Wine glasses are re-filled, clinked, the host continued. “The doctor consults his books, no? To see what is wrong with my friend Reynaldo. Book after book he opens and reads. After one hour has passed he sees it. ‘Aha! Here it is, Reynaldo. Here, in this book. There is even the picture.’ Reynaldo looks at the doctor’s book, my friend cannot believe his eyes!” The host opens his eyes wide for Reynaldo. “‘Yes, it is true,’ the doctor says to him. ‘You look terrible but you feel fantastic. You, my friend, are a vagina!’”

Everyone laughs politely, a couple of guys with a load going guffaw, “Va-gina! Hyuk yuk, yuk!” The female contingent checks each other, ha ha, they roll their eyes, let it go.

The Italian host’s young wife, who speaks a lot less English than her husband, asked him what he’d said that was so funny. He runs double speed through the joke, in Italian, while she maintains an appropriately rapt attentiveness. He finishes with, “…vaheena!”

She quickly checked the women at the table, her eyes huge, almost on fire. “No, no, no.” She stuck her index finger in the center of her husband’s chest, pushed. “I theenk eeze the deek!”

***

Not far away from this restaurant, in nearby Bologna almost eight-hundred years ago, a woman named Bettisia Gozzadini dressed like a man so that she could study law and graduate from a university when women weren’t supposed to do that sort of thing. After graduation she taught law from her home until she was asked to lecture at the university, and is considered to be the first (known) female professor. Legend has it that she was beautiful, and not to distract from her lectures she spoke in a veil or from behind a curtain. The idea is also tossed around that the sight of a woman lecturing at a university in 1242 might have been enough of a distraction in itself. Attorney, professor and lecturer Ms. Gozzadini was so popular they had to move her lectures into the town square. Her skill as an orator was such that she was asked to put it to use at the Bishop of Bologna’s funeral. In a time when women knowing anything, or talking like they knew something, was considered by the church to be heretical. And dangerous. Because the inquisition into that sort of thing was in full swing. Nevertheless, there she was. Out loud, in public. How did she get away with it? That right there is the wrong question. Why should she have had to “get away with it” at all?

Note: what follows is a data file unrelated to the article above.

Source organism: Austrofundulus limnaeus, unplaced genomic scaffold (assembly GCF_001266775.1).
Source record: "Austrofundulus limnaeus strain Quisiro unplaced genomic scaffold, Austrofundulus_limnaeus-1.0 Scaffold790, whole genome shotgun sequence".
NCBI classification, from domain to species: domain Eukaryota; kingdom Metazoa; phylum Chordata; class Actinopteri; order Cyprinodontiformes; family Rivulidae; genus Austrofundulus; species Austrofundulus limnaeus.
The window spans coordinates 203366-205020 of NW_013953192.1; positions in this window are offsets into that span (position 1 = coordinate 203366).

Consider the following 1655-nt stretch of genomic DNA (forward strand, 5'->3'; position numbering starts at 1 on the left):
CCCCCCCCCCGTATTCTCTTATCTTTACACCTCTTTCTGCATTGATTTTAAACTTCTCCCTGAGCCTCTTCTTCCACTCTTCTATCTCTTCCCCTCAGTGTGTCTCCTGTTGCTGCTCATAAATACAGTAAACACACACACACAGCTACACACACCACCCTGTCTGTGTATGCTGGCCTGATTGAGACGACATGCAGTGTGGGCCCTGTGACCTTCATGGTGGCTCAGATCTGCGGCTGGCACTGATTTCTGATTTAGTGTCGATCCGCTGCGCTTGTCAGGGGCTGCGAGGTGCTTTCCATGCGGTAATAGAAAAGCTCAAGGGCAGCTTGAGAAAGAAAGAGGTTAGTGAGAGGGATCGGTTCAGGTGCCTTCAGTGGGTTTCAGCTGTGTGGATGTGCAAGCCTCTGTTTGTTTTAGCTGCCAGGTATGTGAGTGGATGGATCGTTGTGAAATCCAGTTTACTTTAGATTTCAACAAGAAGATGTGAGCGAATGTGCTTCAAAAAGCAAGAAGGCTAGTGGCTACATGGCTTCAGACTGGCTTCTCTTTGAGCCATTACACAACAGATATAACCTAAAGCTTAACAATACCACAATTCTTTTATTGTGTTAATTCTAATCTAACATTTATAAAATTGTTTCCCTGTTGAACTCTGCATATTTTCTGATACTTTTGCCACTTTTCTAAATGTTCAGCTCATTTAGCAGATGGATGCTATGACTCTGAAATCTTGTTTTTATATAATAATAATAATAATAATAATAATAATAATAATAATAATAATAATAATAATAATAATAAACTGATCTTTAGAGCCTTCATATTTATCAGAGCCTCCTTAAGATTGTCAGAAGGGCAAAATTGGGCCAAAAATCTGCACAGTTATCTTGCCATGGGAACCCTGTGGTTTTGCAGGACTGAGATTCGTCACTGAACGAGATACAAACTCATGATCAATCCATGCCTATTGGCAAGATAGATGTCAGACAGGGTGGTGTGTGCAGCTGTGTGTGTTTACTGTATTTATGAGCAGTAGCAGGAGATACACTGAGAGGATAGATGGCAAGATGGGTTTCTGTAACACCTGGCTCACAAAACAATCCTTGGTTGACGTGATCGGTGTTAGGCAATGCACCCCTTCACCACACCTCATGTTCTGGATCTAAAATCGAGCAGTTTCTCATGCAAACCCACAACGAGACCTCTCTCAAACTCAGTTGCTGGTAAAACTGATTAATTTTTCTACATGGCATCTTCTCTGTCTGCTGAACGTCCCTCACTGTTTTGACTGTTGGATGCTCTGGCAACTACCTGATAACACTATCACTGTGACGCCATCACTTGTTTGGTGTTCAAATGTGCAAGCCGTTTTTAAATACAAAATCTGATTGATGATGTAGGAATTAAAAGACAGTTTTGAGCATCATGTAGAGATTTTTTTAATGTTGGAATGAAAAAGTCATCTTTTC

It’s 2016. Eight hundred years is a long time to wear pants and sit through ugly vagina jokes being a pretend good ol’ boy before a girl at a dinner table down the road finally pointed out that the real problem for women might even be uglier than the jokes made about them.

 

You can bypass Wikipedia and read Umberto Eco’s piece on Bettisia Gozzadini and Novella D’Andrea here:  https://translate.google.com/translate?hl=en&sl=it&u=http://www.enciclopediadelledonne.it/biografie/bettisia-gozzadini-e-novella-dandrea/&prev=search

 

 

37

When, and how, to say “No” to your wife.

She pushed the pocket door on her side of the bathroom open with her foot and the room started to smell as exotic as her shower always did. “Thursday is our anniversary,” wafted out with the fragrant girl smells.

“I know.” She was cute in her wrapped around, covers everything just barely towel and big hot-roller curlers.

“I know you know. Our daughter told me you texted her about it. We can’t do anything, though, because we’re still helping them out with the kids. I thought I’d pick up a cake, or make something. Or we can wait until the weekend.”

Please, God, don’t bake. “I can pick something up and –”

“I said I’ll do it. Do you know how long?”

I’d wait until the mascara was whipped on, the only real makeup she wore besides lipstick, just to tug on her patience threshold.

“How long what? To get the cake or until we’re off grandkid duty or –”

“How long we’ve been married, maybe?” She was doing that corner of the eye in the mirror thing that gave her eyes in the back of her head.

“Thirty-seven. This year for sure. I used a calculator. And then all my fingers and toes almost twice to be sure.”

“That’s what you said last year when it was thirty-seven years.”

“Last year fifteen minus nine was seven.”

“For you, Mister Man. Ow!” She pulled and palmed one of the hot curlers. “These things are hot.”

I started to say something about that’s why they’re called hot curlers, knew better.

“Thirty-seven years,” she said. “We’re old married people. Boy, that’s a long time, huh?”

“No, it seems like yesterday and I’d do it all again because you were so cute in that purple robe I couldn’t stand it. And you let me bring my waterbed.”